ROOTED Worldwide

TIPS FOR BEING ROOTED ON THE GO.

Pack-worthy essentials to help give you a sense of stability and home while living up-rooted and traveling around the globe.

How important it is to find your roots while drifting over land and sea. It is hard enough to live out of a suitcase while living in the in-between. Some days you just crave the crash on your own pillow at home, the smell of your laundry detergent on your favorite sweater, or the simple feeling you get when passing through the doors of a home your soul knows.

Below are my necessities to help ground and settle my spirit while wandering and living without roots. 

 

·       Unpacking – I always say ‘Home is where I unpack.’ A simple rule of thumb I follow is to always unpack when I’m staying somewhere for more than two nights. It just helps you to drop into your space, experience it more deeply and feel like ‘this is my home; this is where I reside; this is where I lay my head; this is where my things are.’

·       Traveling Altar –  It’s your sacred space that holds the treasured things that keep you connected and rooted. They can be gifts from friends, photos of loved ones, trinkets from places of significance to you, statues or books of your spiritual path. They’re reminders of memories, of things that you’ve loved, and anywhere there has been any unfurling of the heart. This curated collection of objects represents the essence of your being and your home in this new space. I have mine wrapped up in a silk bag and I unpack it and set it up on a small table, empty shelf or even the floor of the room I call home at the moment. I like to have it in a place where I can set up my yoga mat and practice or even just sit in front of it for a meditation or prayer on my journey. I do this when I go to new places – places of the unknown.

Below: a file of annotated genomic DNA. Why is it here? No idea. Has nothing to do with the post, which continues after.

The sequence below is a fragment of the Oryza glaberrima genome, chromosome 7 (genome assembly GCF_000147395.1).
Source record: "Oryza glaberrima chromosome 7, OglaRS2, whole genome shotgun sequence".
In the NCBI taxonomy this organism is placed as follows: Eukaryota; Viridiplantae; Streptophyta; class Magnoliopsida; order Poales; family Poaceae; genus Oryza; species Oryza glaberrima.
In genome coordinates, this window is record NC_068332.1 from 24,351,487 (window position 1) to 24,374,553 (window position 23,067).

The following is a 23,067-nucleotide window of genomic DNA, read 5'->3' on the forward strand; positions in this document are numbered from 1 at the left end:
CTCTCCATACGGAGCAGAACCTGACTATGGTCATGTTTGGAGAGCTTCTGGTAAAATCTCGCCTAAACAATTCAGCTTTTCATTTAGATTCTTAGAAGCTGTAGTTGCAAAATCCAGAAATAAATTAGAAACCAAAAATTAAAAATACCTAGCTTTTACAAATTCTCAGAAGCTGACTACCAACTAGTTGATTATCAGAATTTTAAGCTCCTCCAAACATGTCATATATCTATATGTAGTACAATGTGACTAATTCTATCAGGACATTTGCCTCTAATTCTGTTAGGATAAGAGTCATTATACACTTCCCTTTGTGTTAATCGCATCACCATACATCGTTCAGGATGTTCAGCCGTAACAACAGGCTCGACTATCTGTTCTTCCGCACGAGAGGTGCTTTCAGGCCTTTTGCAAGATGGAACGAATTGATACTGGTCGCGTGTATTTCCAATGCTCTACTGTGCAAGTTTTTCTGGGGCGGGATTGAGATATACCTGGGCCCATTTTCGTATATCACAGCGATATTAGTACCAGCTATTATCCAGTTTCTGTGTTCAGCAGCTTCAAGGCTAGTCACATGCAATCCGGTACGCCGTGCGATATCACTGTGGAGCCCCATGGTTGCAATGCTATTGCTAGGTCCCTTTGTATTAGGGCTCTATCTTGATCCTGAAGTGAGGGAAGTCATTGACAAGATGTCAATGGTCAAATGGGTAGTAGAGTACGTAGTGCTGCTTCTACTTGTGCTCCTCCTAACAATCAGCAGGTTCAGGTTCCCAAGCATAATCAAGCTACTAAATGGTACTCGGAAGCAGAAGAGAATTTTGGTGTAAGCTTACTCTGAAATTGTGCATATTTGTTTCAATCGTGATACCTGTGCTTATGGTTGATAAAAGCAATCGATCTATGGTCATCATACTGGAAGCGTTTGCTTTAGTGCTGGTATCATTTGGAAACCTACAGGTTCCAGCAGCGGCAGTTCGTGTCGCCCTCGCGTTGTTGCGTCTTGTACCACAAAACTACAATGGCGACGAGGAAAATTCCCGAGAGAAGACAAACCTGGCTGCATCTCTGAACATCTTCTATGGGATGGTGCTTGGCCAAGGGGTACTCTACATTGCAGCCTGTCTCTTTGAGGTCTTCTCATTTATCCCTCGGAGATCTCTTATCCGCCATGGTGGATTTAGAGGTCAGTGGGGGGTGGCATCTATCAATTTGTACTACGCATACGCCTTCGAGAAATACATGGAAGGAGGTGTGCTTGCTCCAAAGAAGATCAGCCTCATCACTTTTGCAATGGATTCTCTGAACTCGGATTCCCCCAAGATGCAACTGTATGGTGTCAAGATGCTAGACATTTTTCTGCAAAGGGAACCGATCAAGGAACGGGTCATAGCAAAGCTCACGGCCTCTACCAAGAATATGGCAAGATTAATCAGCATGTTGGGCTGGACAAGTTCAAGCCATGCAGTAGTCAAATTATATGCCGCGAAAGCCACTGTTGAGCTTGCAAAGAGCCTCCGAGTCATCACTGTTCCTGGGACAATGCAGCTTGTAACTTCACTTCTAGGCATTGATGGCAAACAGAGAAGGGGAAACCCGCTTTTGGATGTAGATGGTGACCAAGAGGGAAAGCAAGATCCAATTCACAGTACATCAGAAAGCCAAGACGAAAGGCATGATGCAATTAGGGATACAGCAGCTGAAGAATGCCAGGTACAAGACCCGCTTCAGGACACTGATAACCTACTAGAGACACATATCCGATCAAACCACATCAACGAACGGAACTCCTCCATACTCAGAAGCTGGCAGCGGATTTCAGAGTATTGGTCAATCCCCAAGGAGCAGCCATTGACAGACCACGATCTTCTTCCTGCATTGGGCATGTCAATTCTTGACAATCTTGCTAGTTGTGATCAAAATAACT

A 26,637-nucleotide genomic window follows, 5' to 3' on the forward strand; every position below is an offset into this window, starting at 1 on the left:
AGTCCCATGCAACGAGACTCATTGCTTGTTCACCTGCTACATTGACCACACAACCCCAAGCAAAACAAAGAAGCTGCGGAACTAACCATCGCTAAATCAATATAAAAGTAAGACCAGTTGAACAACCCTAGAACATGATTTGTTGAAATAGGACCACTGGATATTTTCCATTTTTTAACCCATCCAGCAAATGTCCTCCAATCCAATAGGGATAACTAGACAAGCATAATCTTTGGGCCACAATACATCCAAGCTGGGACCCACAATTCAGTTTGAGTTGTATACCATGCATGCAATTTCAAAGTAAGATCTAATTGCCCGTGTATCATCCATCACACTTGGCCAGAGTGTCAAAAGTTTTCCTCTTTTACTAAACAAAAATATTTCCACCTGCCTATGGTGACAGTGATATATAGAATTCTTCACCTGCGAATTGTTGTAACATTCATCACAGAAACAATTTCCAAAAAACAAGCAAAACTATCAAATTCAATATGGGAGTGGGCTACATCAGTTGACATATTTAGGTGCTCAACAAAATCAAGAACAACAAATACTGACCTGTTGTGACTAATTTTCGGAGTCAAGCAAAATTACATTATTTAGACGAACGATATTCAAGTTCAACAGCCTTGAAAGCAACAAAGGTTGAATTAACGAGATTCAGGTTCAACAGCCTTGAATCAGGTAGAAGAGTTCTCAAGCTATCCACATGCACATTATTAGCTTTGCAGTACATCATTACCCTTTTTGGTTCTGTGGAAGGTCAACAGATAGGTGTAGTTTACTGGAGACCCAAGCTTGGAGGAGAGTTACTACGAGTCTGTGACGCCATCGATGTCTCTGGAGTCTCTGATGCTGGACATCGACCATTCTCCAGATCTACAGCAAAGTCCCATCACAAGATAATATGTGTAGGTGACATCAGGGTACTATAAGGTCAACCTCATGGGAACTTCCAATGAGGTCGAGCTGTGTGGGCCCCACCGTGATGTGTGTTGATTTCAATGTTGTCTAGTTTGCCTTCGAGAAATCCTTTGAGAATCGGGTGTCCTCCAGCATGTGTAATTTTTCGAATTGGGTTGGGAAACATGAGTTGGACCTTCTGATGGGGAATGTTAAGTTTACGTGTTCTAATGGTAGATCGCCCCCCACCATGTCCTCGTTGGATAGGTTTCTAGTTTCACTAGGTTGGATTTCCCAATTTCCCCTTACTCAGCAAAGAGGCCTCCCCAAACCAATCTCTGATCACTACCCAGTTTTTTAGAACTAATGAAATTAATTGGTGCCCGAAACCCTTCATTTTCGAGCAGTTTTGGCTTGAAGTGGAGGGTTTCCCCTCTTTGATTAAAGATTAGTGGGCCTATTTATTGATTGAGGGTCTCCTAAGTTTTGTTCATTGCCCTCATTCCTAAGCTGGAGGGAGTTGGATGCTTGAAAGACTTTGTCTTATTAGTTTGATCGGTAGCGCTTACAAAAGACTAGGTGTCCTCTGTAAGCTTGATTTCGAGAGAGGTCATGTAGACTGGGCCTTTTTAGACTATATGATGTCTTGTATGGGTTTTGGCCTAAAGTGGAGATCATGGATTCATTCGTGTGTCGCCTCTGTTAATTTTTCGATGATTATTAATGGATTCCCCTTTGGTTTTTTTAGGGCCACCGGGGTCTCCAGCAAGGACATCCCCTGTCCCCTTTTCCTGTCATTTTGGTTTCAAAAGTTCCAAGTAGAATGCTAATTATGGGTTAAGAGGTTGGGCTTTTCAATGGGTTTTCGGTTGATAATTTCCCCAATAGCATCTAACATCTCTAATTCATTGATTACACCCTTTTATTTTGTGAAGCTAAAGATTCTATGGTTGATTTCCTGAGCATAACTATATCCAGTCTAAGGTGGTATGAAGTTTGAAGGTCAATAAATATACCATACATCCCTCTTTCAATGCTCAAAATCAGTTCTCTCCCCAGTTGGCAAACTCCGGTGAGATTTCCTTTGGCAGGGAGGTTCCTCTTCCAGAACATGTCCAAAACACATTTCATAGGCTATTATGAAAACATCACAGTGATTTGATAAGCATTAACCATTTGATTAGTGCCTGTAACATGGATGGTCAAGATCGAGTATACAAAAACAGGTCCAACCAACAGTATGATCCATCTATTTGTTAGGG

o   Some examples of the items I have on my alter right now: a little rose pin from my mom, a small Buddha statue from India, an olive wood cross from California, a Ganesha statue from Indonesia, a silk scarf and mala from the Dali Lama, a seashell [“the eye of Lucia”] plucked from the Amalfi, a shell from Spain, a piece of volcano from Iceland, a bead from Kenya gifted from a dear friend, an amethyst crystal, a photo of my daughter Mila from her birth, a postcard from a friend, A tiny wooden elephant from Thailand, broken travel bracelets from adventures past, a picture of my husband Swiss and the one remaining earring from a pair that he gave me early in our relationships as his first gift while we were in Belize.

·       Traveling Candles – if you can handle the weight of packing a candle, lighting a fire can feel like home and can be an important element in your spiritual travel alter.